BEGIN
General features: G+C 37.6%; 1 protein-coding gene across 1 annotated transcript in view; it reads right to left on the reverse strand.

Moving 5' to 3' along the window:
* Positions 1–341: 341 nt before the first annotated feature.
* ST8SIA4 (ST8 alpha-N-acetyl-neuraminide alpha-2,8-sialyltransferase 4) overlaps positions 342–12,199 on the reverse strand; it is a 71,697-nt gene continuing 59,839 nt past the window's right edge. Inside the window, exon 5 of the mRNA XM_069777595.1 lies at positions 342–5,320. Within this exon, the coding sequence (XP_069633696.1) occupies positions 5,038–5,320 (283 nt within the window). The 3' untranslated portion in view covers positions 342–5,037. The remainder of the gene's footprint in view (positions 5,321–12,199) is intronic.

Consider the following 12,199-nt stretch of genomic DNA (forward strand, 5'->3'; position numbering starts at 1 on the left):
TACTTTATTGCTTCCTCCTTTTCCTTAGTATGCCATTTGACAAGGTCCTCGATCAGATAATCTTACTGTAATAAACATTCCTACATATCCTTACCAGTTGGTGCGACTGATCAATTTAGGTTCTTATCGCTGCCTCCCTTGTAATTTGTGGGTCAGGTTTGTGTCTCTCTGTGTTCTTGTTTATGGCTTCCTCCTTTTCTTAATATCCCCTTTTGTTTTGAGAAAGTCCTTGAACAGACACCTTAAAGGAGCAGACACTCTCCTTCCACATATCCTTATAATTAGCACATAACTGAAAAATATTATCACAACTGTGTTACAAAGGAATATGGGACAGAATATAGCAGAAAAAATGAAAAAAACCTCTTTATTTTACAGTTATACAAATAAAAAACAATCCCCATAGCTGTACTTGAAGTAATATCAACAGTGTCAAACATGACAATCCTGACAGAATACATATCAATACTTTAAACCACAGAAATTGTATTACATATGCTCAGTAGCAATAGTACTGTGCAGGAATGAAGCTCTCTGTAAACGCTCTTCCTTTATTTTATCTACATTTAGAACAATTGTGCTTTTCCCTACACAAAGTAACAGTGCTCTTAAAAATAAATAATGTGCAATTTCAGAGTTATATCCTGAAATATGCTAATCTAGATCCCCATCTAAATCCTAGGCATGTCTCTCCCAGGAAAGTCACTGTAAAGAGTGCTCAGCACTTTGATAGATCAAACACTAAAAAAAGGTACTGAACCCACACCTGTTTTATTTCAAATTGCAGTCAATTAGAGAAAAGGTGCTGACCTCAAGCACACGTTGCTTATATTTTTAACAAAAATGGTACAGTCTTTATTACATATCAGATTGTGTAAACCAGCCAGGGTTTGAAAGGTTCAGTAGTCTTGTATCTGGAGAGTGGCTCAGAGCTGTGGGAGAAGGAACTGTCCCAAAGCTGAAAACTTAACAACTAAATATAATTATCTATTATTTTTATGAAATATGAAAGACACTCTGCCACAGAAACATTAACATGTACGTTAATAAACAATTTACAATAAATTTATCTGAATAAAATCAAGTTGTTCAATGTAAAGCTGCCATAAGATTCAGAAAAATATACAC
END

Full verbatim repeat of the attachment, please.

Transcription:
General features: G+C 37.6%; 1 protein-coding gene across 1 annotated transcript in view; it reads right to left on the reverse strand.

Moving 5' to 3' along the window:
* Positions 1–341: 341 nt before the first annotated feature.
* ST8SIA4 (ST8 alpha-N-acetyl-neuraminide alpha-2,8-sialyltransferase 4) overlaps positions 342–12,199 on the reverse strand; it is a 71,697-nt gene continuing 59,839 nt past the window's right edge. Inside the window, exon 5 of the mRNA XM_069777595.1 lies at positions 342–5,320. Within this exon, the coding sequence (XP_069633696.1) occupies positions 5,038–5,320 (283 nt within the window). The 3' untranslated portion in view covers positions 342–5,037. The remainder of the gene's footprint in view (positions 5,321–12,199) is intronic.

Consider the following 12,199-nt stretch of genomic DNA (forward strand, 5'->3'; position numbering starts at 1 on the left):
TACTTTATTGCTTCCTCCTTTTCCTTAGTATGCCATTTGACAAGGTCCTCGATCAGATAATCTTACTGTAATAAACATTCCTACATATCCTTACCAGTTGGTGCGACTGATCAATTTAGGTTCTTATCGCTGCCTCCCTTGTAATTTGTGGGTCAGGTTTGTGTCTCTCTGTGTTCTTGTTTATGGCTTCCTCCTTTTCTTAATATCCCCTTTTGTTTTGAGAAAGTCCTTGAACAGACACCTTAAAGGAGCAGACACTCTCCTTCCACATATCCTTATAATTAGCACATAACTGAAAAATATTATCACAACTGTGTTACAAAGGAATATGGGACAGAATATAGCAGAAAAAATGAAAAAAACCTCTTTATTTTACAGTTATACAAATAAAAAACAATCCCCATAGCTGTACTTGAAGTAATATCAACAGTGTCAAACATGACAATCCTGACAGAATACATATCAATACTTTAAACCACAGAAATTGTATTACATATGCTCAGTAGCAATAGTACTGTGCAGGAATGAAGCTCTCTGTAAACGCTCTTCCTTTATTTTATCTACATTTAGAACAATTGTGCTTTTCCCTACACAAAGTAACAGTGCTCTTAAAAATAAATAATGTGCAATTTCAGAGTTATATCCTGAAATATGCTAATCTAGATCCCCATCTAAATCCTAGGCATGTCTCTCCCAGGAAAGTCACTGTAAAGAGTGCTCAGCACTTTGATAGATCAAACACTAAAAAAAGGTACTGAACCCACACCTGTTTTATTTCAAATTGCAGTCAATTAGAGAAAAGGTGCTGACCTCAAGCACACGTTGCTTATATTTTTAACAAAAATGGTACAGTCTTTATTACATATCAGATTGTGTAAACCAGCCAGGGTTTGAAAGGTTCAGTAGTCTTGTATCTGGAGAGTGGCTCAGAGCTGTGGGAGAAGGAACTGTCCCAAAGCTGAAAACTTAACAACTAAATATAATTATCTATTATTTTTATGAAATATGAAAGACACTCTGCCACAGAAACATTAACATGTACGTTAATAAACAATTTACAATAAATTTATCTGAATAAAATCAAGTTGTTCAATGTAAAGCTGCCATAAGATTCAGAAAAATATACAC